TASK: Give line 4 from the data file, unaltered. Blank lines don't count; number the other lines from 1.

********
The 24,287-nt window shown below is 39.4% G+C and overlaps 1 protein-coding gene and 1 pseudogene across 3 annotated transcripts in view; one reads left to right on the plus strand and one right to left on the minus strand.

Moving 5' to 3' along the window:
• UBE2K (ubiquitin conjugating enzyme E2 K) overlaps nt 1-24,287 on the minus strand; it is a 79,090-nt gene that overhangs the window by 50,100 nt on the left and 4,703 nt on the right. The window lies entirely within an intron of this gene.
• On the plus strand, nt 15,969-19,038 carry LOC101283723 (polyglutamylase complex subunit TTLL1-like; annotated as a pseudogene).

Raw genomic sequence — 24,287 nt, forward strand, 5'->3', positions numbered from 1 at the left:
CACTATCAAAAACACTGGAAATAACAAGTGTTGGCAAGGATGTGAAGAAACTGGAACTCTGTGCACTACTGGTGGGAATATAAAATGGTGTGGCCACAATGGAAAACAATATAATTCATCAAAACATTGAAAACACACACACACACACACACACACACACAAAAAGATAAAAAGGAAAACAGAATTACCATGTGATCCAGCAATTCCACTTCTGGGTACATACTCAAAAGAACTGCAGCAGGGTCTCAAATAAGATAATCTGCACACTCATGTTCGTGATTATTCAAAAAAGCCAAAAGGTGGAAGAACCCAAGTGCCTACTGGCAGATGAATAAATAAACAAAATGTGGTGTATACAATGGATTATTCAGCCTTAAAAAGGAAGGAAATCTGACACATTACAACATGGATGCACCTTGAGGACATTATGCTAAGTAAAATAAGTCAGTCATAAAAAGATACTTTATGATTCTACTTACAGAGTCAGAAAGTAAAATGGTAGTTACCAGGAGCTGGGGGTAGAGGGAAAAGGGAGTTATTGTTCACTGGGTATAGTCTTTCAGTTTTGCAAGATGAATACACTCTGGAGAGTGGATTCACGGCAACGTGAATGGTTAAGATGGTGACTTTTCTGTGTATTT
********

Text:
• On the plus strand, nt 15,969-19,038 carry LOC101283723 (polyglutamylase complex subunit TTLL1-like; annotated as a pseudogene).